Related: Marvel Just Set Up Spider-Man's WORST Story Ever

Did Marvel Gamble With The Secret Identity?

Spider-Man Civil War Secret Identity

But if the secret identity is so central to Spider-Man's success, why did Marvel Comics gamble with it in 2006's Civil War event? This story saw the superhero community divided over whether or not to register with the government, essentially giving up their secret identities. Spider-Man became the most prominent superhero to register on the side of Tony Stark, and he unmasked dramatically in a live press conference. Behind the scenes, the simple fact is Spider-Man was probably the only prominent superhero Marvel had in play at the times who could do this; most of the Avengers had never bothered with secret identities, while Daredevil's had been outed.

But the truth, it seems, is that Marvel made that decision knowing they'd already prepared their exit strategy. "I don't think this has ever been made public," Millar reflected. "I remember [editor] Tom Brevoort suggesting Spidey reveal his identity for the simple reason that his continuity was about to get a magical reboot a year later." The truth, it seems, is that Marvel made the decision to have Peter Parker give up his secret identity because they knew it wouldn't last. It was a gimmick, intended to drive Spider-Man's attempts to regain privacy ahead of a magic-wand rewrite... which ended up being a complete mess. The solutions was the controversial "Spider-Man: One More Day" story, in which Peter struck a deal with the devil in order to rewrite history and save Aunt May's life.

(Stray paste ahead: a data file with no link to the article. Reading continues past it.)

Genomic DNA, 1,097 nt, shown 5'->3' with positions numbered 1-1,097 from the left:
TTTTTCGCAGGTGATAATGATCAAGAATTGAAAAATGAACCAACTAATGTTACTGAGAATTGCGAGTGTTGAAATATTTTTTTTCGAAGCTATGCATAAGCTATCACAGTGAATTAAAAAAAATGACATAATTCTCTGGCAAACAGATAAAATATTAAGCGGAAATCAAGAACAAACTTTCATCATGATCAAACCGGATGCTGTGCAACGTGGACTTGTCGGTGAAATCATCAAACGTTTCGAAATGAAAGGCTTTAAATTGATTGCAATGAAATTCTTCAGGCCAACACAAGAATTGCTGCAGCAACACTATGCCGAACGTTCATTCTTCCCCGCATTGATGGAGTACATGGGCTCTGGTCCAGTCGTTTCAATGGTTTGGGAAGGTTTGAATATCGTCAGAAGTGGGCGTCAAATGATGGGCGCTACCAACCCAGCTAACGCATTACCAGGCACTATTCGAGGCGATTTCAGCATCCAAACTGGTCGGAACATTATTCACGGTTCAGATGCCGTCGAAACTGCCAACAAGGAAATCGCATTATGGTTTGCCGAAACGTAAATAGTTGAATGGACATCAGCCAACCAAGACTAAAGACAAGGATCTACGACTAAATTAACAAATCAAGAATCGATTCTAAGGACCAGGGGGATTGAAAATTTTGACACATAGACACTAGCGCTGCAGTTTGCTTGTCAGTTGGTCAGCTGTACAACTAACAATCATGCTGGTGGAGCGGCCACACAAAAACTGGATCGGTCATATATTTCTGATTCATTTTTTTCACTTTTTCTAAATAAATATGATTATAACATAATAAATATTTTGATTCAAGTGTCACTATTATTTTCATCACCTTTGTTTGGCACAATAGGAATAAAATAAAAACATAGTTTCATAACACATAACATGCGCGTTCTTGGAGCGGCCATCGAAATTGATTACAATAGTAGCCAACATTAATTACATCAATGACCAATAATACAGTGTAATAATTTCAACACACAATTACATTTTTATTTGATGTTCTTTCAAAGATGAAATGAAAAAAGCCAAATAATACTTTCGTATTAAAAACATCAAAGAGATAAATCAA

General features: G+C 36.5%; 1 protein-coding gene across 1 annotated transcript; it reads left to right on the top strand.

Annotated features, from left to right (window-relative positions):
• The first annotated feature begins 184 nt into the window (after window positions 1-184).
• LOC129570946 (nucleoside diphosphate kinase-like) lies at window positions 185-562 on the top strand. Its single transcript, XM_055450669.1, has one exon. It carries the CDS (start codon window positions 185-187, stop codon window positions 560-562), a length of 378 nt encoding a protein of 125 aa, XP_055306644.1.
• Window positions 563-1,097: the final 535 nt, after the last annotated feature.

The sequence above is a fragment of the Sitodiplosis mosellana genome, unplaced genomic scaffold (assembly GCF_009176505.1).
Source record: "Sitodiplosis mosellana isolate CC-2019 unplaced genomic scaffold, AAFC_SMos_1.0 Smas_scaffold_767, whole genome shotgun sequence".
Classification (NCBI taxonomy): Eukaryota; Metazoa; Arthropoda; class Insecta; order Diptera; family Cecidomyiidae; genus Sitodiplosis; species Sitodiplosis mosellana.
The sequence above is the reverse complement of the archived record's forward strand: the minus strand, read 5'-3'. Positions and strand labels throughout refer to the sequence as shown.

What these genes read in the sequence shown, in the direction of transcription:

Have Marvel Studios Made A Big Mistake?

Tom Holland Spider-Man Upset

In light of all these comments, it seems Marvel Studios is taking a huge risk. The final scenes of Spider-Man: Far From Home end with Peter Parker's secret identity being revealed to the world by Mysterio. It delivers Marvel's best post-credits twist in the entire MCU, but it's entirely possible that, like the comics themselves, Marvel did this with a pre-prepared exit strategy. If so, though, the experience of "One More Day" should serve as a serious warning. That was too obvious a gimmick, too heavy-handed a reset, and as a result it remains controversial to this day. In the case of Spider-Man: Far From Home, the pressure is even greater given the prominence of the post-credits scene. Marvel has gotten away with reversing course on some of these post-credits scenes before... but this one simply feels too important.

On the face of it, the MCU's Spider-Man is about to part company with the comics - and, indeed, with one of the most important reasons for his appeal to fans throughout the decades. That's an unusually bold move on Marvel's part, and it makes their version of Spider-Man absolutely unique. Only time will tell if it pays off in Spider-Man: Homecoming 3.

More: Forgotten Spider-Man Comic May Reveal What Happens After Far From Home’s Twist